Sermons That Work

The Man of Sorrows, Palm Sunday (C) – 2022

April 10, 2022

[RCL] Isaiah 50:4-9a; Psalm 31:9-16; Philippians 2:5-11; Luke 23:1-49

There are times when the enormity of the Passion Story, in all its stark simplicity, pushes us to our knees and breaks our hearts anew. Yes, we do read portions of this drama whenever we celebrate the Holy Eucharist, but hearing it whole, from the somber moments of the Last Supper to the burial, becomes almost unbearable. This is a retelling that uses no adjectives and only a scarce number of adverbs; it doesn’t need them. The unfolding of the story of God’s tragic love revealed in the Son needs no embellishments. This is a story of inclusion and abandonment, of trust and rejection. Listen to the power of the verbs:

They brought Jesus before Pilate…

Pilate sent Jesus to Herod…

He questioned him…

They mocked him…

They blindfolded him…

They kept heaping insults on him…

The Lord of the Universe allows himself to be moved from place to place, to be questioned by corrupt politicians, to be mocked by a fickle mob. Just a few days ago, they were praising him as he entered Jerusalem. How quickly praise turns into abuse and celebration into tragedy when human beings regard as valid only the triumph of the military and the victory of armies instead of the truth of God. Now the mob, urged on by lies, spit on him and slap him on the face. Isaiah’s words find their painful realization: “I gave my back to those who struck me, and my cheeks to those who pulled out the beard; I did not hide my face from insult and spitting.” We are horrified. “Why did God allow this?” we cry from the distance of the 21st century as we have done through the ages.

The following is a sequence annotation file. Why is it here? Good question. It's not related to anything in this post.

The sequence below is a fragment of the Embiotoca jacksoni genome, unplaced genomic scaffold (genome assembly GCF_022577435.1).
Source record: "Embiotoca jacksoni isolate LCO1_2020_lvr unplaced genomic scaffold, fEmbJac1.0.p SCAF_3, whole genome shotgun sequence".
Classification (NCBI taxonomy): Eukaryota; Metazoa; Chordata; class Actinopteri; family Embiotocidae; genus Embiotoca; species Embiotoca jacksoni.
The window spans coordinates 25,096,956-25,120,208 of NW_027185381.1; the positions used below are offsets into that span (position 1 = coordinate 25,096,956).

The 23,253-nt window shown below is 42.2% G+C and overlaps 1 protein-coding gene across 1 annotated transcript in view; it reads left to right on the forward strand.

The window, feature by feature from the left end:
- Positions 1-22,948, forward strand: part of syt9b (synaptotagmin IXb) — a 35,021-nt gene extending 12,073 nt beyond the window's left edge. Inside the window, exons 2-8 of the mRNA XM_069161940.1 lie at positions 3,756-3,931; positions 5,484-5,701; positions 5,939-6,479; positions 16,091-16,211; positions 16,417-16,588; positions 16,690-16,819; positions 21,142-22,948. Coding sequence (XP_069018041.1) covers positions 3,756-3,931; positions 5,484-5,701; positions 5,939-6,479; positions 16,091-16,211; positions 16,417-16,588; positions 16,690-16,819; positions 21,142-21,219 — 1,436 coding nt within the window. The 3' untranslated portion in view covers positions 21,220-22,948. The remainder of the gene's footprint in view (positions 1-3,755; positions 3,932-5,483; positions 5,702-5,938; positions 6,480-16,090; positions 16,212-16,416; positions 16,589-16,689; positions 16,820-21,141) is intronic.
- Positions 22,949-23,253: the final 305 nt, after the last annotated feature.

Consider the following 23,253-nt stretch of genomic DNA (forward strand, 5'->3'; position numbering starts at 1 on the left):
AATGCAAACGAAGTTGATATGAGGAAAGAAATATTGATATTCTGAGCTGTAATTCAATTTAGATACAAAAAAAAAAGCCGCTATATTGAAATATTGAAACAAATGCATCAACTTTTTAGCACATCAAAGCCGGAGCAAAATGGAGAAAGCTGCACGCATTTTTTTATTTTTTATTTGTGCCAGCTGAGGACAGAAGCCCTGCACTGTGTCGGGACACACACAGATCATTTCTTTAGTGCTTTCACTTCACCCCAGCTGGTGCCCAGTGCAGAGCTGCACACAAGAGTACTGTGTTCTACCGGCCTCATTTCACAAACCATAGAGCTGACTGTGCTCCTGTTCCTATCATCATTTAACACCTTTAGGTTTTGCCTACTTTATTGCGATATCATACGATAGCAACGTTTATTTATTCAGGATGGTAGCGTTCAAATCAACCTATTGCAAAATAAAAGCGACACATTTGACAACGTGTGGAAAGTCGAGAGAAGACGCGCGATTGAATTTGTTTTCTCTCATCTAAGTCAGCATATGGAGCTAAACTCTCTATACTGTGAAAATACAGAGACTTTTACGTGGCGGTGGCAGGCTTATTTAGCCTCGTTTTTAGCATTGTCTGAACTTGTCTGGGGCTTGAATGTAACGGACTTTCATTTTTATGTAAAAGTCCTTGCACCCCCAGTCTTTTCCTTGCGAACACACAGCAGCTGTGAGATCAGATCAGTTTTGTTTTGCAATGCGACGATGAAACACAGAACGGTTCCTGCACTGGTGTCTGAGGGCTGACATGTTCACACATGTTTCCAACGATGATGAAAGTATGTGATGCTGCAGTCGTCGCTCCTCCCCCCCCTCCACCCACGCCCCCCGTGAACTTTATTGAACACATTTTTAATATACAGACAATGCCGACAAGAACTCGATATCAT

And then we remember Paul’s words to the Philippians: “He emptied himself, taking the form of a slave.” Paul has understood the promise and the tragedy in the heart of creation. He writes of Jesus, “though he was in the form of God, [he] did not regard equality with God as something to be exploited, but emptied himself, taking the form of a slave, being born in human likeness. And being found in human form, he humbled himself and became obedient to the point of death– even death on a cross.”

We now watch as the evangelist continues his stark description of Jesus who is not responding to the mockery, not calling on his followers to defend him, but allowing the evildoers to continue their gruesome march as they push him to the cross. Up to the point of his arrest, he has been in charge of the drama; now he relinquishes his power. We watch the abandonment, the utter loneliness of the Lord of life as he is being led to his death. Throughout the long, terrible night of Thursday, we feel his profound love for his friends at their last supper together, we weep at the agony in the Garden of Gethsemane, and hear his painful question at his arrest: “Have you come out with swords and clubs as if I were a bandit? When I was with you day after day in the temple, you did not lay hands on me. But this is your hour, and the power of darkness!” We too enter with him into the darkness that seems to triumph throughout the night and the day that follows. All hope has departed from those who loved him best and from us. The power of darkness has engulfed us.

And so, we enter Holy Week, as participants, not observers. Let us watch and let us listen. We too are feeling the weight of darkness in a world torn by strife and hatred. We wait. We hear his words, “Father, forgive them, for they know not what they do.” But we also hear the words of utter faith as he dies: “Father, into your hands I commend my spirit.”

In November 1940, Coventry Cathedral in England was bombed to destruction. The city has allowed the bombed frame to remain as it was found on the days that followed, while the new cathedral stands next to it, rebuilt. After the bombing, the faithful found two charred beams of wood as they had fallen in the shape of the cross. They tied them together and the cross stands today at the altar. Behind it, these words are engraved, words that stand unto eternity as a testimony to the events of the Passion:

“Father, forgive.”

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Christopher Sikkema


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